Television certainly requires a greater sense of realism than cinema. You don’t find the same levels of fantasy, adventure and other pure escapist fare on mainstream TV – most of the highly successful series are grounded in reality. One could argue that the reason the first season of Heroes compared better than subsequent seasons was that it stayed in a world that viewers recognized, whereas later seasons became more typical fantasy, which alienated non-fantasy viewers of that series.

When characters start singing, viewers instantly recognize this as a world that isn’t the one they inhabit. This lowers their suspension of disbelief, a key requirement for any drama to sustain itself – especially over multiple weeks and years. New original songs written for the series also reduce the level of familiarity, as do old Broadway numbers, because they aren’t songs most viewers instantly recognize. And then there’s creating a story archetype that satisfies the target demo’s preferences. A show about cops isn’t necessarily appealing to the core tastes of audiences that like musicals.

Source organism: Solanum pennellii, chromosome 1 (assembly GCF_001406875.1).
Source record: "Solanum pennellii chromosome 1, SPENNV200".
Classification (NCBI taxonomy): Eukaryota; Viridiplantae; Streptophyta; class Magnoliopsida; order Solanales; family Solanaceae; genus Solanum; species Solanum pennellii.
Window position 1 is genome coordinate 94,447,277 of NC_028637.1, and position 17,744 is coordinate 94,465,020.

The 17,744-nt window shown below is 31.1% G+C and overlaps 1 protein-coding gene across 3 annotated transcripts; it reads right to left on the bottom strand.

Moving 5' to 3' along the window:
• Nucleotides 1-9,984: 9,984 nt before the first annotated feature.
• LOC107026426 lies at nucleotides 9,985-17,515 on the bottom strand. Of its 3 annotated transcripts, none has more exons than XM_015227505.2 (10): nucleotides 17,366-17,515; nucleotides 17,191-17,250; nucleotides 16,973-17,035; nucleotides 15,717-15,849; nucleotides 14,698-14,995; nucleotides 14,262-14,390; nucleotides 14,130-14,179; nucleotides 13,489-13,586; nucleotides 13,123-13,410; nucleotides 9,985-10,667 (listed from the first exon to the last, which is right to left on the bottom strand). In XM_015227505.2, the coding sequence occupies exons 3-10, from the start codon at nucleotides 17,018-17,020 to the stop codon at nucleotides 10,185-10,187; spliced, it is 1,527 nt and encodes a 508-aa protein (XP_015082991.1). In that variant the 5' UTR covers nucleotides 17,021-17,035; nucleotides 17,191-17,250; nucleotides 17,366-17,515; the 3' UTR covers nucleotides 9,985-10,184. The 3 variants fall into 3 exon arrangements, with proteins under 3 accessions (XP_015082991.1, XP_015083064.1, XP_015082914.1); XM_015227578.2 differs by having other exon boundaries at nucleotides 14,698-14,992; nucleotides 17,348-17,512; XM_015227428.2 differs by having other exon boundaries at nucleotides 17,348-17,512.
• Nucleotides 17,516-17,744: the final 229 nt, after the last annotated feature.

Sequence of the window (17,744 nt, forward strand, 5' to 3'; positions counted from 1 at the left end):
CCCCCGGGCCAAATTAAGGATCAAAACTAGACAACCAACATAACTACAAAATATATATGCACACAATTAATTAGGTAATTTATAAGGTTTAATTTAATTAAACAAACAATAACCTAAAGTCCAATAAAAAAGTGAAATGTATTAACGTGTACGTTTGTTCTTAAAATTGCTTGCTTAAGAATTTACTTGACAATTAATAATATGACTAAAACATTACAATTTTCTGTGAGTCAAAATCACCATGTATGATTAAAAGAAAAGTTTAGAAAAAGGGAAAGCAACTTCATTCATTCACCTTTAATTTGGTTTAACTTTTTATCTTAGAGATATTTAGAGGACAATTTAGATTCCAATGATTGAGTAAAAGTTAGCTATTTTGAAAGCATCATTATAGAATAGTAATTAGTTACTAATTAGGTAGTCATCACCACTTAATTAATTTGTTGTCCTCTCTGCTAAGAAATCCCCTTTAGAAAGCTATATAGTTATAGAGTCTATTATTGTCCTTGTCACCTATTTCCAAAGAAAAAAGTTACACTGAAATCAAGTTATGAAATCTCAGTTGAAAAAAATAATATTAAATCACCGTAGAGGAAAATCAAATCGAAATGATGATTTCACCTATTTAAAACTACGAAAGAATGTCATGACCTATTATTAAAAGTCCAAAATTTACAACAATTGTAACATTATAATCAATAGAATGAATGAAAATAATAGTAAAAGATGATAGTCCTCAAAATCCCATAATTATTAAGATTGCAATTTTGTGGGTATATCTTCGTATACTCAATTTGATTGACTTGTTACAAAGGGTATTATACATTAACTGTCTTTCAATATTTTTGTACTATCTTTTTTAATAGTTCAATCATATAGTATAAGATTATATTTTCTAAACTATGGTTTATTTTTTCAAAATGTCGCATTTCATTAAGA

What Glee does so well is literally overcome all these problems. It uses modern songs that viewers do not feel are dated. (Some of them are in fact exceptionally current). They take a universal situation – the struggles of sexuality and popularity in high school – and ground it in a reality that is the glee club, something that actually exists in American high schools. The problems that the main ensemble of characters face are issues that are easily identifiable, especially to the types of viewers that are potentially attracted to musicals.

These may seem obvious elements to have in any musical drama, but you’ll be surprised how many have (and will) fall short.

We know from the reality competition shows that viewers love to see people sing, but in a drama they need the right context to care about these characters (as none are likely to be competing for a record contract!). If you dig into the library of musical dramas, you’ll notice the odd series that addresses this, e.g. Dennis Potter’s Lipstick on your Collar, which at its heart was about a bored foreign officer worker (played by Ewan McGregor) desperately wanting some fun and excitement to his life as the Brits had handed over global affairs to the Americans, and he had nothing to do at work. This was, however, still niche. Glee has turned the genre into a huge mainstream affair.

For US network execs, the goal it appears has been to find another gem in this arena. However, they will need to be aware of the pitfalls that this genre poses for mainstream audiences – as not all musicals have the characteristics of Glee.

Lipstick on your Collar is profiled in TheirTV, currently in beta phase, our free resource and blog covering trends in international content.


Posted by azf |

‘A Little Place Off The Edgware Road’ Wrapped

Thursday, August 4th, 2011